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Wednesday, 20th June 2012
In General Japan News,

Kayakers in Washington find Japanese home parts

Debris that has washed up on the remote beaches off the coast of Washington, US, could be that of a Japanese house destroyed in the March 11th tsunami last year.

The discovery was made by a trio of kayakers who are paddling down the west coast of the US to survey the tsunami debris as part of the Ikkatsu Project, the Associated Press reported.

Enmeshed in a pile of seaweed and driftwood, the three discovered a large quantity of timber which carried the serial number from the Diawa Pallet Housou Co – a mill in Osaka.

In addition to the timber, some of which was still held together by nails, the explorers also discovered other household items including a bottle of cough syrup and a red kerosene canister embossed with Japanese text.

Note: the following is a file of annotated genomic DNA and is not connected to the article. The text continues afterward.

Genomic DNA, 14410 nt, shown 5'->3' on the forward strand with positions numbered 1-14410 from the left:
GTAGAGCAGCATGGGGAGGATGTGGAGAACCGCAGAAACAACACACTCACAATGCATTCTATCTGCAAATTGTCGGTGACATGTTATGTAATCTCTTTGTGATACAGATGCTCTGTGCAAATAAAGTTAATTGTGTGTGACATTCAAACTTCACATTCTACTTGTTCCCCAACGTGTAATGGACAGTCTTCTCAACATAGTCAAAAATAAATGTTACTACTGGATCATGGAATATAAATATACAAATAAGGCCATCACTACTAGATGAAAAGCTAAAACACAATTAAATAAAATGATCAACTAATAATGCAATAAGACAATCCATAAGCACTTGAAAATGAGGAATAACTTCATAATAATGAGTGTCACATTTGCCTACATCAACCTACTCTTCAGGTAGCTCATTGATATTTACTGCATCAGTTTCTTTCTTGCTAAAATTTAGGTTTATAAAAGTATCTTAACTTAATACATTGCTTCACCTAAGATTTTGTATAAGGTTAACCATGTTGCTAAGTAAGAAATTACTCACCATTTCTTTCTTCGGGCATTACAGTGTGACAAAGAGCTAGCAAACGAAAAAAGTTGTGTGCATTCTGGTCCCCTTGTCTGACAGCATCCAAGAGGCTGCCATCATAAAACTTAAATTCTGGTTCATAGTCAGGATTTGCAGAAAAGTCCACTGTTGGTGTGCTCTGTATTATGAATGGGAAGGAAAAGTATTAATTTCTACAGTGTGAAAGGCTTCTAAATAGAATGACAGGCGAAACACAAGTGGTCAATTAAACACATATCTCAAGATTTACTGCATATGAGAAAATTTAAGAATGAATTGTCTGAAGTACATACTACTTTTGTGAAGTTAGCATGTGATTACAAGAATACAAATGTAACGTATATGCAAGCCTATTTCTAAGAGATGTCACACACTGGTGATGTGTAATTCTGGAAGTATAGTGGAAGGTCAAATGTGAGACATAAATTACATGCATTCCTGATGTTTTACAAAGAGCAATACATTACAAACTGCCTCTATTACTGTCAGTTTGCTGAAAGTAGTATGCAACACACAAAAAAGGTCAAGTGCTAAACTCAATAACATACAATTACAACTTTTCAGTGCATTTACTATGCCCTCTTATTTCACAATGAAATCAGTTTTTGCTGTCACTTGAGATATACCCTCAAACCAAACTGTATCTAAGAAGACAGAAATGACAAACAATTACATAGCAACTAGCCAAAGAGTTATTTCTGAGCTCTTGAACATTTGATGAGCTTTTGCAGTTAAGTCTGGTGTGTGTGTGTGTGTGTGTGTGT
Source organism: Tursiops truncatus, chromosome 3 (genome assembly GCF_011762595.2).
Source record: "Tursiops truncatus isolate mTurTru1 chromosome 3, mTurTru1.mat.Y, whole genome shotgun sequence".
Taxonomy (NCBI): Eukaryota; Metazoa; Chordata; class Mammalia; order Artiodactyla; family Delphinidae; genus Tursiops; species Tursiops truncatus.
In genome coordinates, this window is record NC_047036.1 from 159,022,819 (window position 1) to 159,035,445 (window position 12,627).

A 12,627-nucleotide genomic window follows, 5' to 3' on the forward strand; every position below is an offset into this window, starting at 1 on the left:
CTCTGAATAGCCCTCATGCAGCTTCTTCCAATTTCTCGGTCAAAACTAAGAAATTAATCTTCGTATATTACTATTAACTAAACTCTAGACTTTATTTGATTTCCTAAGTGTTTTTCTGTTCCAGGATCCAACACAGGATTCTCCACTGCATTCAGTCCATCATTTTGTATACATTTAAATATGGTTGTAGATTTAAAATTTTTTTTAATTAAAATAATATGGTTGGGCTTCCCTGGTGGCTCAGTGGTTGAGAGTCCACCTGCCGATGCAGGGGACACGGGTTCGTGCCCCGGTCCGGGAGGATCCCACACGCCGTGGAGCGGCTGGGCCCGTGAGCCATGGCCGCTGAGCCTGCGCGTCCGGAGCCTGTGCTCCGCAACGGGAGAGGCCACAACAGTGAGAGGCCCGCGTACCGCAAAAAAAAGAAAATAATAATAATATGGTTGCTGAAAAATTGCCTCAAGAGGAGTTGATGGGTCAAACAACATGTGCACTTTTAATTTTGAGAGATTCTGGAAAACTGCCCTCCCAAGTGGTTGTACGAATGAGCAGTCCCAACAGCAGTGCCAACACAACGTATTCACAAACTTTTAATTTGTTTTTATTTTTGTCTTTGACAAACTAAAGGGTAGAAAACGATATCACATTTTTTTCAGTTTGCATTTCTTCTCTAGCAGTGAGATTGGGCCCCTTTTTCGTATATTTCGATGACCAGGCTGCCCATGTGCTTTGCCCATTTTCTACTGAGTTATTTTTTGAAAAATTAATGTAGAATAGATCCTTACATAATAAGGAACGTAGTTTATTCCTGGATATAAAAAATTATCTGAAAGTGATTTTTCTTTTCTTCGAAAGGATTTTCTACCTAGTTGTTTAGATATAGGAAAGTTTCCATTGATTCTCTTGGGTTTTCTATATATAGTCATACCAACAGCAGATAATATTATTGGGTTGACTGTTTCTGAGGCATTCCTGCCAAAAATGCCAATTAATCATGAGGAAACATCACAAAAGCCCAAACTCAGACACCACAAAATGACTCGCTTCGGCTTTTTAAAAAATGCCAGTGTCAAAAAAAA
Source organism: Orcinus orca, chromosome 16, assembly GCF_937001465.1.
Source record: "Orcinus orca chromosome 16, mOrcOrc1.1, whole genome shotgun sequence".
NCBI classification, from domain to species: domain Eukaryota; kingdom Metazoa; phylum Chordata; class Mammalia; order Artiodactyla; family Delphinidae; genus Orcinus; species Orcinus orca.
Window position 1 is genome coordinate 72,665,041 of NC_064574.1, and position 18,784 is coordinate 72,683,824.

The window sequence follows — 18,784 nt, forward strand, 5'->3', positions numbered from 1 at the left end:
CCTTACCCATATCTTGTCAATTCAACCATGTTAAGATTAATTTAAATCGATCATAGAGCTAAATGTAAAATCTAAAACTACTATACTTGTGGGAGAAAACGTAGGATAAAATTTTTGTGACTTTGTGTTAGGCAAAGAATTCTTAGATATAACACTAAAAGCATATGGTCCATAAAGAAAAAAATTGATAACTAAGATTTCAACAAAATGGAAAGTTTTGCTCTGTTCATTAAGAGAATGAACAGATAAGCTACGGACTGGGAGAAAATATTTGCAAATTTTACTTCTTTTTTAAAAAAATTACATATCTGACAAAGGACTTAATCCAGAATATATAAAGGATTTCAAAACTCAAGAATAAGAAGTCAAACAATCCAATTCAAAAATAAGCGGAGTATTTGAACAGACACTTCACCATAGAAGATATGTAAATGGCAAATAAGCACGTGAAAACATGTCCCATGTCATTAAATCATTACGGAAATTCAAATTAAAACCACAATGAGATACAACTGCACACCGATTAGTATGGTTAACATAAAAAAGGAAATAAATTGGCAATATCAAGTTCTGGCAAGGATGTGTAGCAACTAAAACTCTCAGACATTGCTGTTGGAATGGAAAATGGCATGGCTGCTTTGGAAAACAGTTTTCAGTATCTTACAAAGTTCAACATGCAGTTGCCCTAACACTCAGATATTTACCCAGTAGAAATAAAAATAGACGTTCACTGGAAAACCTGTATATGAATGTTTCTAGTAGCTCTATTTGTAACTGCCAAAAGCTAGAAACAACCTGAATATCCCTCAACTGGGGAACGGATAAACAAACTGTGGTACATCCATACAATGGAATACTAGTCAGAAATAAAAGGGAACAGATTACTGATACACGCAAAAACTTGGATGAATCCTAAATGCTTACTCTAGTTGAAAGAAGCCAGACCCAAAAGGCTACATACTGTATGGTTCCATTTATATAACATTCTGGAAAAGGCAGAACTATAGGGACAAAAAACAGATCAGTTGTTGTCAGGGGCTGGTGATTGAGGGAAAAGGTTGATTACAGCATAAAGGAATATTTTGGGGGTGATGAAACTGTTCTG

Ken Campbell, one of three kayakers alongside Steve Weileman and Jason Goldstein, said that it was an exciting discovery.

"It was sobering, especially when you're smelling somebody else's cough syrup," he told the news agency. "Somebody lived here and it doesn't look like a house anymore. I was not prepared to find something like that."

However, it remains to be seen whether the discovery was in fact parts of a house or something else.

Curtis Ebbesmeyer sits on the project's advisory board and is an oceanographer based in Seattle, around 120 miles east of where the find was made. He believes that it is still too early to tell what the debris is.

"It's like an archaeological dig," he said to the AP. "It's a bunch of things that could be construed as a house."

Should the discovery turn out to be part of someone's home, it will not be the first outlandish item to have floated across the Pacific.

Earlier this month, part of a Japanese dock was discovered in Oregon, while a boy has already been reunited with his football after it floated all the way to Alaska.

Written by Susan Ballion

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